The Path to Becoming an ROV Pilot
The diving world is filled with people who have carved out unique careers for themselves as divers. Find out from the divers themselves what it takes to work in their corner of the dive industry.
Courtesy Kate Kulrich
Kulrich conducts in-water training exercises in British Columbi.
Kate Kulrich grew up about as far from the ocean as one can get in Canada, in a tiny Saskatchewan town called Leader, with fewer than 900 residents.
“We had a pool that was open only two months a year, and my sister was the summer coordinator for kids’ programs,” Kulrich says.
“One year, a discover scuba program came from Saskatoon, and my sister asked if I wanted to try—that first moment in the water, I had an indescribable feeling that this was what I was meant to do.”
Today, Kulrich not only works as a commercial scuba diver, but she’s also a pilot, technician and support diver for remotely operated vehicles (ROVs). In recent years, ROVs have become a mainstay among commercial and academic underwater work.
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Even in working situations that require human divers, ROVs are valuable tools for a wide range of tasks, from inspecting underwater structures and conducting search and recovery operations to collecting samples and artifacts.
Kulrich’s path to working with ROVs started with a passion for diving.
“I did all my recreational dive classes, and then I decided to continue on with my commercial dive tickets,” she explains. “After my dive training, I moved to Australia to study underwater archeology.”
It quickly became clear to her that the commercial dive industry had a need for people with the expertise to pilot, maintain and work underwater alongside remote submersibles.
“ROVs are exceptional tools that can range in size from very big to very small and can be adapted with many different tools and programs,” she says. “I got training for many aspects of these jobs—whether being the archaeologist, pilot, technician, master diver or developing software for the ROVs—to be as useful as I can be.”
In the 10 years since she started her commercial dive training, Kulrich has worked as a contract pilot and diver on numerous projects around the world, from subsea oil and gas work in the frigid North Atlantic to underwater archeology in the Caribbean.
“The most fun project I worked on was surveying and collecting artifacts from the seafloor off the island of St. Eustatius,” she says.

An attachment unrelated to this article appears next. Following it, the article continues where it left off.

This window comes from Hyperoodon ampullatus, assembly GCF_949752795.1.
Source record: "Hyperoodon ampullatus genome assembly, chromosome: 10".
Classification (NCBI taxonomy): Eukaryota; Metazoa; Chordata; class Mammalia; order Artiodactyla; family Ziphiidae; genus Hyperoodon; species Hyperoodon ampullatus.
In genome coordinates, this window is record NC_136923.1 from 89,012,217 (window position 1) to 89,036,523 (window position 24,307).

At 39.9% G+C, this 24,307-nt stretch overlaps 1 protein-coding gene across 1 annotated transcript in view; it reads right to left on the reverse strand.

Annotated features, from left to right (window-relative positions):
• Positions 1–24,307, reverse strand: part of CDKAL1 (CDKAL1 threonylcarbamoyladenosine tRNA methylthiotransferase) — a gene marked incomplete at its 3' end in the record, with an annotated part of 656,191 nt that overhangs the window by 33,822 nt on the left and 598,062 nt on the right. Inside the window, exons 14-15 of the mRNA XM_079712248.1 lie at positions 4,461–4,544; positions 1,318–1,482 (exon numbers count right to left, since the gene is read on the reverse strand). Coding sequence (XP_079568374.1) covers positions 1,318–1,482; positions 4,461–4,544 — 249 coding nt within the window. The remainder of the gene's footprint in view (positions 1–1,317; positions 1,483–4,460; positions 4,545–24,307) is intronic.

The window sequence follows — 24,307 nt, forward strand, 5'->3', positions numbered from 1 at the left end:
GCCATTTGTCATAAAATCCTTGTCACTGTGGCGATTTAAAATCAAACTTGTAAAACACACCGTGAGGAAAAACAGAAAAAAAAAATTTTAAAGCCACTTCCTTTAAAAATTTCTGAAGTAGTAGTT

“Many colonial-era vessels were sunk by hurricanes in the area, and I was contracted to assess those vessels, map the sites and find artifacts. When you see something like a cannon that no one has seen for centuries, it’s unreal.”
Kulrich says many commercial divers today worry that ROVs may replace human divers in the water, but from her perspective, the use of ROVs only enhances what divers can do.
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She says aspiring commercial divers can find a lucrative and exciting career by learning to work with ROVs.
“ROV pilots are in high demand, and there are always jobs available across a number of industries, whether you’re working as a contractor or in a staff position,” she says.
“The best place to start is by researching where and how you’d like to implement yourself into the industry. I’d highly recommend developing a background in either electronics, mechanics or hydraulics along with commercial diving and ROV pilot training.”
It’s also important to consider whether this type of work would be a good fit for you and your family’s lifestyle, as many projects take place far offshore and have contracts for up to six months at a time.
Degree: Trade school or college education in electronics, mechanics or hydraulics.
Salary: Contract commercial diver: $600 to $900 per day, or salary of $60,000 to $100,000 per year; ROV pilot/technician: $75,000 to $110,000 per year.
Certifications: Commercial diving, ROV pilot and/or technician.